I ask him what it was like when he finally got to go home, and am taken by surprise when he laughs. “That was so funny. We were put on this coach with blackened-out windows, we were shackled, just in case we escaped on the way to freedom, and there were about 40 American military policemen on the coach with us, for security. When we arrived the British had come to recieve us, but the padlock key had been forgotten by the American soldiers. Which was so funny, because then they started swearing at each other, it was brilliant. So then one of the soldiers came along with this huge pair of wire-cutters, and snapped off every padlock. That was it. When I was handed over to British custody there were no handcuffs, no attitude, there was nothing at all. They brought me newspapers, magazines and crisps and chocolates and things I hadn’t seen for ages.” He pauses. “It was all very British.”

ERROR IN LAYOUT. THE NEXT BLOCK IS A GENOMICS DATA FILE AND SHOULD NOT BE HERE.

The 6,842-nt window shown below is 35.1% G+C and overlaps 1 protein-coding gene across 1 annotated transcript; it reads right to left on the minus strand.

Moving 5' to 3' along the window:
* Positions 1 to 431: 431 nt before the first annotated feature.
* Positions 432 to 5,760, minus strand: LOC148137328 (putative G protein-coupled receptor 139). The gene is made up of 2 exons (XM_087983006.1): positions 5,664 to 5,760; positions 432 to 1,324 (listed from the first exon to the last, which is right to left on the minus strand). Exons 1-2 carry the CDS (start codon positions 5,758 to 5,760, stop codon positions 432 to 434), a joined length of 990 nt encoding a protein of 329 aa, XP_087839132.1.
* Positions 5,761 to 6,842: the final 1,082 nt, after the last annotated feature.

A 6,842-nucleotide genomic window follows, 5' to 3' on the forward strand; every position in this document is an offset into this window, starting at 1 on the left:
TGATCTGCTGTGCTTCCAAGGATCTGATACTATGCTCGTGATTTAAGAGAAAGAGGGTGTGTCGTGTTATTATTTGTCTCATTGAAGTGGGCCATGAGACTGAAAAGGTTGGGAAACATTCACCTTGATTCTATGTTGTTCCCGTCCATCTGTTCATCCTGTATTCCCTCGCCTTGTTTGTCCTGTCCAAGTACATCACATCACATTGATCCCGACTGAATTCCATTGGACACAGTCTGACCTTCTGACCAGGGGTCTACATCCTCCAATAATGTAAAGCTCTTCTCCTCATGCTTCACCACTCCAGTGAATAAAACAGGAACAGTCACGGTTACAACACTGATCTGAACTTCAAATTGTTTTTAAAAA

A tremor in Begg’s voice betrays his emotion. “The next morning I went to my lawyer’s house, and that’s where my father and my lawyer and my wife and my kids were waiting for me.” Begg pauses, seeming lost in reverie for so long I think he’s finished. Just before I ask another question he speaks again, and his tone is subdued, saddened, almost apologetic. “Um. It wasn’t that emotional for me.”
“It is now, when I’m talking about it,” he hastily adds, “but it wasn’t at the time. I had steeled myself during those years, to keep sane. My tears had dried up. I think that the hardest thing for me was the children. The eldest daughter, she was 6 at the time, now she was close to 10. I had been able to pick her up in the air and throw her and catch her when I saw her last, and I couldn’t do that any more. She was too big.”